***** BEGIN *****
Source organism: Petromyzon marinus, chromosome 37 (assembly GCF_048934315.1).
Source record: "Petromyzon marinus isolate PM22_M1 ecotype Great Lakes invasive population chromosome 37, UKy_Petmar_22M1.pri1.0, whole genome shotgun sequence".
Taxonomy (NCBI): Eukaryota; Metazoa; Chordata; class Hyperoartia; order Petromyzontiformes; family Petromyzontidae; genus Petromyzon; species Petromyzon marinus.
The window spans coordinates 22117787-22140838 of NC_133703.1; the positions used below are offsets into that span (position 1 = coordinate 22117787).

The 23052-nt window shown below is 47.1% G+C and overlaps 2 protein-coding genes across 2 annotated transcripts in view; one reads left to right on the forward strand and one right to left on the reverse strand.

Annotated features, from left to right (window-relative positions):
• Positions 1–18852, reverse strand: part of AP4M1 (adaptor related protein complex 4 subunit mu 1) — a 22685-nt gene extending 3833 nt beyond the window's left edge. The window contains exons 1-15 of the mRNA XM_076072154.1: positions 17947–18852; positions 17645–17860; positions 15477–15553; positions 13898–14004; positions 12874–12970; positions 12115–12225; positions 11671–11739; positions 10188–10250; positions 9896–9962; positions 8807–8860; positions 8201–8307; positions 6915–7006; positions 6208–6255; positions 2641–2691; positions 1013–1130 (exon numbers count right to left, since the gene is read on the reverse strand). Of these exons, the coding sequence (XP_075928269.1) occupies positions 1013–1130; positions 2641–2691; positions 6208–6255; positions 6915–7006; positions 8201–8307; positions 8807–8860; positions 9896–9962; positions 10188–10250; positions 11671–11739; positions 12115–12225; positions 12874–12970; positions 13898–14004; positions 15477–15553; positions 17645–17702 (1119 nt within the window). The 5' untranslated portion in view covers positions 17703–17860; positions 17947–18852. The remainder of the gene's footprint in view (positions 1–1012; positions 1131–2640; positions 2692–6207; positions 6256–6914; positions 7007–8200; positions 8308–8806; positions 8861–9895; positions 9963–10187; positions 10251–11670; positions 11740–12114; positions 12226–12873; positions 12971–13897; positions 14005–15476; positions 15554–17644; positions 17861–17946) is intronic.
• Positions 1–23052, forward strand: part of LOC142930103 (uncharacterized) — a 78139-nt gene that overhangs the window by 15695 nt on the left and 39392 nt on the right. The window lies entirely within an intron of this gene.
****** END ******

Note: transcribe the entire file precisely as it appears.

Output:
Source organism: Petromyzon marinus, chromosome 37 (assembly GCF_048934315.1).
Source record: "Petromyzon marinus isolate PM22_M1 ecotype Great Lakes invasive population chromosome 37, UKy_Petmar_22M1.pri1.0, whole genome shotgun sequence".
Taxonomy (NCBI): Eukaryota; Metazoa; Chordata; class Hyperoartia; order Petromyzontiformes; family Petromyzontidae; genus Petromyzon; species Petromyzon marinus.
The window spans coordinates 22117787-22140838 of NC_133703.1; the positions used below are offsets into that span (position 1 = coordinate 22117787).

The 23052-nt window shown below is 47.1% G+C and overlaps 2 protein-coding genes across 2 annotated transcripts in view; one reads left to right on the forward strand and one right to left on the reverse strand.

Annotated features, from left to right (window-relative positions):
• Positions 1–18852, reverse strand: part of AP4M1 (adaptor related protein complex 4 subunit mu 1) — a 22685-nt gene extending 3833 nt beyond the window's left edge. The window contains exons 1-15 of the mRNA XM_076072154.1: positions 17947–18852; positions 17645–17860; positions 15477–15553; positions 13898–14004; positions 12874–12970; positions 12115–12225; positions 11671–11739; positions 10188–10250; positions 9896–9962; positions 8807–8860; positions 8201–8307; positions 6915–7006; positions 6208–6255; positions 2641–2691; positions 1013–1130 (exon numbers count right to left, since the gene is read on the reverse strand). Of these exons, the coding sequence (XP_075928269.1) occupies positions 1013–1130; positions 2641–2691; positions 6208–6255; positions 6915–7006; positions 8201–8307; positions 8807–8860; positions 9896–9962; positions 10188–10250; positions 11671–11739; positions 12115–12225; positions 12874–12970; positions 13898–14004; positions 15477–15553; positions 17645–17702 (1119 nt within the window). The 5' untranslated portion in view covers positions 17703–17860; positions 17947–18852. The remainder of the gene's footprint in view (positions 1–1012; positions 1131–2640; positions 2692–6207; positions 6256–6914; positions 7007–8200; positions 8308–8806; positions 8861–9895; positions 9963–10187; positions 10251–11670; positions 11740–12114; positions 12226–12873; positions 12971–13897; positions 14005–15476; positions 15554–17644; positions 17861–17946) is intronic.
• Positions 1–23052, forward strand: part of LOC142930103 (uncharacterized) — a 78139-nt gene that overhangs the window by 15695 nt on the left and 39392 nt on the right. The window lies entirely within an intron of this gene.